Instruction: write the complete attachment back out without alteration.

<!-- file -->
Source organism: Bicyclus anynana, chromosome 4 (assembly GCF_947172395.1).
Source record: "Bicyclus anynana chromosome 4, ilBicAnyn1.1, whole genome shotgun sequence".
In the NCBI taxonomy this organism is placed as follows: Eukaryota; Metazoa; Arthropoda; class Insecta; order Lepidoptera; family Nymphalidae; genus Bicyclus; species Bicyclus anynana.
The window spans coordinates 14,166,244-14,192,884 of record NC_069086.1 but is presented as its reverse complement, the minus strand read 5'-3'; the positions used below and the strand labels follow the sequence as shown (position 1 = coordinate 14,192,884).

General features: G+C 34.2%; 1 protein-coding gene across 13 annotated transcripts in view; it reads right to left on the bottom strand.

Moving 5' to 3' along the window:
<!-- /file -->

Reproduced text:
Source organism: Bicyclus anynana, chromosome 4 (assembly GCF_947172395.1).
Source record: "Bicyclus anynana chromosome 4, ilBicAnyn1.1, whole genome shotgun sequence".
In the NCBI taxonomy this organism is placed as follows: Eukaryota; Metazoa; Arthropoda; class Insecta; order Lepidoptera; family Nymphalidae; genus Bicyclus; species Bicyclus anynana.
The window spans coordinates 14,166,244-14,192,884 of record NC_069086.1 but is presented as its reverse complement, the minus strand read 5'-3'; the positions used below and the strand labels follow the sequence as shown (position 1 = coordinate 14,192,884).

General features: G+C 34.2%; 1 protein-coding gene across 13 annotated transcripts in view; it reads right to left on the bottom strand.

Moving 5' to 3' along the window: